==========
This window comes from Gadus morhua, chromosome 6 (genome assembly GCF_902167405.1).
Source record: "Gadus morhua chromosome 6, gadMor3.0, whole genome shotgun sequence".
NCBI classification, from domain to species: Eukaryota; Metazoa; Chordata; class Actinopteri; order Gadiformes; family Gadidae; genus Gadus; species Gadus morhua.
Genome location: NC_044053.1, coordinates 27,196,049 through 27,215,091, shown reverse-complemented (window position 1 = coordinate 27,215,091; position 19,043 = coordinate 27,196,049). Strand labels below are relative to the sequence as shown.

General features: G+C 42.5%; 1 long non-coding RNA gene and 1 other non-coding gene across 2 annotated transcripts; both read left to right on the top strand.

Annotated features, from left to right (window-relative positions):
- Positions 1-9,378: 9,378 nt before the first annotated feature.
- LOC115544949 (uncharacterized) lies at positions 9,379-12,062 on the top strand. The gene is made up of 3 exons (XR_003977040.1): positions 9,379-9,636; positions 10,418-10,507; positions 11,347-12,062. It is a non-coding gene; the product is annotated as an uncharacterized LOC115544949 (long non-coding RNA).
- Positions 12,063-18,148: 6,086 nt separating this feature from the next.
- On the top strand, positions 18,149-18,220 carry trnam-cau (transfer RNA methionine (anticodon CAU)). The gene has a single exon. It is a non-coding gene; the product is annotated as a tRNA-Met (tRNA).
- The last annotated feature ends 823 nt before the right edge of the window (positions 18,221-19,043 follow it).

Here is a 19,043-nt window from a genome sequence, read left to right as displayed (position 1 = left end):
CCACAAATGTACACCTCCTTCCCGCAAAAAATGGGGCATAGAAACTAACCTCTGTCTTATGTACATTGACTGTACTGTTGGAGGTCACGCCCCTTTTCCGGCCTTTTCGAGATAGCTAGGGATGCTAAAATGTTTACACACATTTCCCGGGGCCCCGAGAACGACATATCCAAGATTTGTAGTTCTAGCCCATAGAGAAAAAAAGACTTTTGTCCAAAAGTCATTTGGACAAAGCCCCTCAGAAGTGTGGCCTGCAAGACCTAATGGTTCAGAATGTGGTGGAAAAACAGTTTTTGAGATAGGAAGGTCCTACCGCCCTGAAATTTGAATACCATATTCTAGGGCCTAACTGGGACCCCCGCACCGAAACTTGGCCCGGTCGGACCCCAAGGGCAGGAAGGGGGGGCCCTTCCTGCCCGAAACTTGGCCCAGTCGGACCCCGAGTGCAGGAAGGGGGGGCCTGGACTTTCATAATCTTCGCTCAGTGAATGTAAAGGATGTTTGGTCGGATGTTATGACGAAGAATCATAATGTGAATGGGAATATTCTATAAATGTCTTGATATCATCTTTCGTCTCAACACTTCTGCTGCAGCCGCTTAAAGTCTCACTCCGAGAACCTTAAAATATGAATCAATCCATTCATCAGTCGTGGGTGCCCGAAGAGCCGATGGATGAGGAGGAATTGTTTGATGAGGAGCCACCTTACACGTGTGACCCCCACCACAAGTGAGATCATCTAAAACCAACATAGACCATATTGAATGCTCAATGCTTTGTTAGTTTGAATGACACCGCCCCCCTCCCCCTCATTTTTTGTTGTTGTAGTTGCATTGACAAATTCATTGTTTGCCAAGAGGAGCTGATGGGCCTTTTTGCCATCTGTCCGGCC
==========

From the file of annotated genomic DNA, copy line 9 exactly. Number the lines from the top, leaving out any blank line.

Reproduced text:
- Positions 12,063-18,148: 6,086 nt separating this feature from the next.